Personally, I ride fixed with brakes. Your scenario -- small town, low traffic density (car + bike) gives you the environment to ride without brakes. But I would advise you to fit brakes if you are touring fixed.

    Oh and... welcome to BikeForums. Some of us, at least, embrace a broad range of cycling options.
    Dream. Dare. Do.

  16. #16
    Senior Member irwin7638's Avatar
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    I first want to congratulate you on the find. I assume you intend to ride the Expedition restored to touring condition. I'm by no means the last word on anything but what I've filtered in from 40 years is filed under "Real Bike Travel" on my blog. I've found that 60-80 miles per day is a good distance. Much less you don't go anywhere, much more is"all work, no play."
    Listen to advice but make your own decisions.

    Marc
    Last edited by irwin7638; 06-15-11 at 09:32 AM.
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  17. #17
    sniffin' glue zoltani's Avatar
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    Quote Originally Posted by irwin7638 View Post
    Listen to advice but make your own decisions.
    Quote Originally Posted by irwin7638 View Post
    Listen to advice but make your own decisions.
    Quote Originally Posted by irwin7638 View Post
    Listen to advice but make your own decisions.
    Quote Originally Posted by irwin7638 View Post
    Listen to advice but make your own decisions.
    Quote Originally Posted by irwin7638 View Post
    Listen to advice but make your own decisions.
    Quote Originally Posted by irwin7638 View Post
    Listen to advice but make your own decisions.

    best advice out there
    Those who are easily shocked should be shocked more often.

  18. #18
    Senior Member Newspaperguy's Avatar
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    Get the panniers and find out for yourself how to best load them for touring. Try a few overnight rides, approaching the distance you're planning to ride, carrying the same load you'll have on tour. See how you feel at the end of the day.

    Riding a loaded bike is not the same as riding an unloaded bike. It handles differently and you'll notice a drop in your speed and distances. What you describe as "ghetto touring" provides a different riding experience than the fully loaded touring you'll use for two weeks on the road.
    Life is good.

  19. #19
    Senior Member shipwreck's Avatar
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    http://sports.groups.yahoo.com/group/MiyataSpecTour/ This site also focuses on Expeditions. You want to check the BB and the headset, pack all the bearings on a found bike. Check it for cracks or any reason it was abandoned, ride it as much as possible to dial fit in and find problems. Cheap panniers can be found at nashbar, they work ok. the water proof bags seem to get good reviews.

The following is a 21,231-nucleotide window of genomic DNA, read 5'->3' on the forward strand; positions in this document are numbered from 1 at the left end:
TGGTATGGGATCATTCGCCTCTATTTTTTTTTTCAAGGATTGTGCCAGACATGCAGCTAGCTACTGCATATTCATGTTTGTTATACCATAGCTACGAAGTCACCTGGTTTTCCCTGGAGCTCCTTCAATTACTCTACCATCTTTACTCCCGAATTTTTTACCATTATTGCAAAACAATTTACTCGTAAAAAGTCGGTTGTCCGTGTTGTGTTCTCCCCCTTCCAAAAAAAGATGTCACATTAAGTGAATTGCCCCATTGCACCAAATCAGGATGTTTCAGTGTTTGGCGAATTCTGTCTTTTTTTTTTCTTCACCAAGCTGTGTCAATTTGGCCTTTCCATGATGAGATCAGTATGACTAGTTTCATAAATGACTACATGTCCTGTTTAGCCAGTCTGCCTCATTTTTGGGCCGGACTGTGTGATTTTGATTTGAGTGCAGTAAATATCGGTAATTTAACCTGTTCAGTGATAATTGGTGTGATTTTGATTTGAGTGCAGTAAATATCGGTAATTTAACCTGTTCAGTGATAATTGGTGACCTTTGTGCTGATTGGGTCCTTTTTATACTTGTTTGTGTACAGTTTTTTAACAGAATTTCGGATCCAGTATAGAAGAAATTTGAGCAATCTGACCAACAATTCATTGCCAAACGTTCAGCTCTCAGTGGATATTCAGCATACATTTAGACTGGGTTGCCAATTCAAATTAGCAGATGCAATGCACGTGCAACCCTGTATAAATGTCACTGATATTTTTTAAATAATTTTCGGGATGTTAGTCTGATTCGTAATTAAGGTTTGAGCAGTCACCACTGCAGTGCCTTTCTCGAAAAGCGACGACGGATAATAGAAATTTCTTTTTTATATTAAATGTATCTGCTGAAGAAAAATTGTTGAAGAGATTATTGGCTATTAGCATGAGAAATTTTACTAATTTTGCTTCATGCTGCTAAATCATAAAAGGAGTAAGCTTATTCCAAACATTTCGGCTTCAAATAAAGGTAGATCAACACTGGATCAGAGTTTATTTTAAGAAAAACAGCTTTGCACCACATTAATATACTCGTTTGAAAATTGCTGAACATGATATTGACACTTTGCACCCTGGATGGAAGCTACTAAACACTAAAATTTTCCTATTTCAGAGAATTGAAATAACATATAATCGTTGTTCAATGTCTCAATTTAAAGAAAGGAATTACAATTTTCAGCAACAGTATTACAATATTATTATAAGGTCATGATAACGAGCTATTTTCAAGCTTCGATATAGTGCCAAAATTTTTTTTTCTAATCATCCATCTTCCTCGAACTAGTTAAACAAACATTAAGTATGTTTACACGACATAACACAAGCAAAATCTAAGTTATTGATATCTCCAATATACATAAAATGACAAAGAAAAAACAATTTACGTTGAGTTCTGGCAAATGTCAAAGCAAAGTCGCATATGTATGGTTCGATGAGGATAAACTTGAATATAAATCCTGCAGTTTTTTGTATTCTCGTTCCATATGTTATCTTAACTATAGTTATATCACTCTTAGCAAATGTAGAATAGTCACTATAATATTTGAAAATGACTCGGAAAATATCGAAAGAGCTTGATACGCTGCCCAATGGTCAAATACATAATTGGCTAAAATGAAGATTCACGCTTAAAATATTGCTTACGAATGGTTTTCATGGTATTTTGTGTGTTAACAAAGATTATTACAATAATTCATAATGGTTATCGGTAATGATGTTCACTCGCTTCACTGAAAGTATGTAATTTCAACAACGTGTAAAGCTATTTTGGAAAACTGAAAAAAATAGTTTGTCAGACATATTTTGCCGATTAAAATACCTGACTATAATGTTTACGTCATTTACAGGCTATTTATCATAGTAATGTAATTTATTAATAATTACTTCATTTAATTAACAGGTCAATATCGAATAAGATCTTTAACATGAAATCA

The expedition is a great bike. I suggest leaving it geared if you want to tour on it, or at the least, don't grind off any of the brazons or hangers and keep all the components if you decide to go brakeless. IT will help with resale later. Plus purists like me won't give you a lot of grief.
    I have toured a little on a fixed, enough to know that gears and brakes are nicer at mile 89 on a 90 F day in the hills, getting dark, looking for a place to stop. Panniers are less tireing than a messenger bag, no matter how comfortable.

    Oh, and on the fixed gear thing, if you wear skinny jeans, that might suck.

  20. #20
    Senior Member skilsaw's Avatar
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    Originally Posted by skilsaw

    Genericname, You say that you were a serious climber, but an injury put an end to it.
    You also say you ride a bike in what I believe to be a reckless, dangerous, irrisponsible fashion. It is not about the bike. It is about you choosing to ride in that fashion. Guess you didn't learn anything from your climbing injury.

    Where did the OP say all that?

    I don't need to do crack to know crack is bad for me. I can see that in the users on the street. Same with riding fixies. In this city I see fixies being ridden in a reckless, dangerous and irrisponsible fashion. It isn't the bike. It's the rider.
    The one who has the most bikes wins.

  21. #21
    Senior Member RepWI's Avatar
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    Quote Originally Posted by skilsaw View Post
    Originally Posted by skilsaw

    Genericname, You say that you were a serious climber, but an injury put an end to it.
    You also say you ride a bike in what I believe to be a reckless, dangerous, irrisponsible fashion. It is not about the bike. It is about you choosing to ride in that fashion. Guess you didn't learn anything from your climbing injury.

    Where did the OP say all that?

    I don't need to do crack to know crack is bad for me. I can see that in the users on the street. Same with riding fixies. In this city I see fixies being ridden in a reckless, dangerous and irrisponsible fashion. It isn't the bike. It's the rider.
    I flamed up a bunch of folks because I had concerns bout a fixie with no brake. My concern was not about how somebody rode, but rather they did not have a brake. Apparently a front brake is an emergency brake on a fixie. I still do not know why one would not have one of those new fangled thingies. Is it weight, is it class, is it pride? What is it that a biker would ride without the latest safety technology? Does having a brake ruin your ride? Mine's not effected when I ride my bikes with..brakes.
    1974 Mizutani Super Seraph Road Bike
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  22. #22
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    Go take it to the fixed-gear forum.
    Dream. Dare. Do.